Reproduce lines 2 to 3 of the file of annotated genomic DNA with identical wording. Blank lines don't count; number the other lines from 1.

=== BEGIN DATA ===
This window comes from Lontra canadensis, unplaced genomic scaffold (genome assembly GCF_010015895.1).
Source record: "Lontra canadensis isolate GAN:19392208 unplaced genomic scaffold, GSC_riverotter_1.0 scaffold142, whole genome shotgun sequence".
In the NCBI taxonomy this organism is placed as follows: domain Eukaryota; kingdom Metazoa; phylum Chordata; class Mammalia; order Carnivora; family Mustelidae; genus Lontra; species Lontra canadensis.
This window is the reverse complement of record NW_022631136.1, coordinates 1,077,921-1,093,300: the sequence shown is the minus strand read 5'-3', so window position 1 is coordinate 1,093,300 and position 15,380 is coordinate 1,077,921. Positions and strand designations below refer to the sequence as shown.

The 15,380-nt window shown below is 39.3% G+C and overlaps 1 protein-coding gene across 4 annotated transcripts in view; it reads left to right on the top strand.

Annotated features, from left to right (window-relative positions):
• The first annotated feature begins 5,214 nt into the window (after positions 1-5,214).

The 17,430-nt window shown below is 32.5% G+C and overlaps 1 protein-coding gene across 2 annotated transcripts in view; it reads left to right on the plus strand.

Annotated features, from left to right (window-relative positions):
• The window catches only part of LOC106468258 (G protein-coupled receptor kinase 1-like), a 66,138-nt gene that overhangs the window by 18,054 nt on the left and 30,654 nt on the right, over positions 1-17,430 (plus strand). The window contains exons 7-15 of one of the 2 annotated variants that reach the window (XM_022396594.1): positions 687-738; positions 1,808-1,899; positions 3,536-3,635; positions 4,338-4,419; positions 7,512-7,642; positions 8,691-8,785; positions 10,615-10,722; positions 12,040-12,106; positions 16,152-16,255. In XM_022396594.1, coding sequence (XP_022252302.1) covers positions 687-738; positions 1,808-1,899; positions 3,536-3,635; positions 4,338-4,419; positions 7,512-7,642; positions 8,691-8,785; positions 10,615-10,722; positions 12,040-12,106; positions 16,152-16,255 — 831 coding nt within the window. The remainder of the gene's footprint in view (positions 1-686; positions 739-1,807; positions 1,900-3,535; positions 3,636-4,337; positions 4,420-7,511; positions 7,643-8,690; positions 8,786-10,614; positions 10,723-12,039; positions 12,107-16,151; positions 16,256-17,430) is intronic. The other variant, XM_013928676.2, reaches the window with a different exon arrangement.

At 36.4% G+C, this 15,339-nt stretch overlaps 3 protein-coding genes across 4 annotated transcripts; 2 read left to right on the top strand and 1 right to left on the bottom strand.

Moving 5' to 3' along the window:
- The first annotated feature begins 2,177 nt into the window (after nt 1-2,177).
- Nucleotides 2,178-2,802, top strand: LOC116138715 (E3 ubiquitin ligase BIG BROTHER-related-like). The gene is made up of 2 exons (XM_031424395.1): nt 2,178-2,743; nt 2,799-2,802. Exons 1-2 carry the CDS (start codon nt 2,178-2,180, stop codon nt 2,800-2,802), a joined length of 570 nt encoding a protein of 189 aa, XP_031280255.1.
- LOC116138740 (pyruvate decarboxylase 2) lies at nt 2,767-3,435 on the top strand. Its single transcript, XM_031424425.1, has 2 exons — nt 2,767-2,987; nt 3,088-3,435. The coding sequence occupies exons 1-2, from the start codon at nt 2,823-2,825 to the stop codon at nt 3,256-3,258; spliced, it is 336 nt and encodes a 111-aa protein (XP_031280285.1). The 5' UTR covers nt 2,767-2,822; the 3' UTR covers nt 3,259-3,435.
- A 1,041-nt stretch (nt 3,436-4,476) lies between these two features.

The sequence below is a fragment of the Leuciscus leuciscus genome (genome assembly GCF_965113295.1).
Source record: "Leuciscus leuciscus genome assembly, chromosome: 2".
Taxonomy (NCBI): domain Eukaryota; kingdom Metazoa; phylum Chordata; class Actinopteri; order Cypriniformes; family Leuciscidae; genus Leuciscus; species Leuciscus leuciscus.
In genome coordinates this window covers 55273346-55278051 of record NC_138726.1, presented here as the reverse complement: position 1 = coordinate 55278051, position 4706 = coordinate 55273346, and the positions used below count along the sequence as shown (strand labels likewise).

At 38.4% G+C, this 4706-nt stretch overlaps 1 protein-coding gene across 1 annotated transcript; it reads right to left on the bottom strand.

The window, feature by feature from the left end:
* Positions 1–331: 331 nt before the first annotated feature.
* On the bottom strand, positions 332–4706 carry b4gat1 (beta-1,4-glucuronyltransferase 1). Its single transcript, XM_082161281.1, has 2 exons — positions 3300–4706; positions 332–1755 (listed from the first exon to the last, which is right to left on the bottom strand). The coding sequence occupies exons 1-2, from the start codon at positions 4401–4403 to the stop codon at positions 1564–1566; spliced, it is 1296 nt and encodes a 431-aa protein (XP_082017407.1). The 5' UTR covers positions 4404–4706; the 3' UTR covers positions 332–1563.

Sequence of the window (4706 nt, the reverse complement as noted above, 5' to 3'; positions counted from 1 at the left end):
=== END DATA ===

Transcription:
Source record: "Lontra canadensis isolate GAN:19392208 unplaced genomic scaffold, GSC_riverotter_1.0 scaffold142, whole genome shotgun sequence".
In the NCBI taxonomy this organism is placed as follows: domain Eukaryota; kingdom Metazoa; phylum Chordata; class Mammalia; order Carnivora; family Mustelidae; genus Lontra; species Lontra canadensis.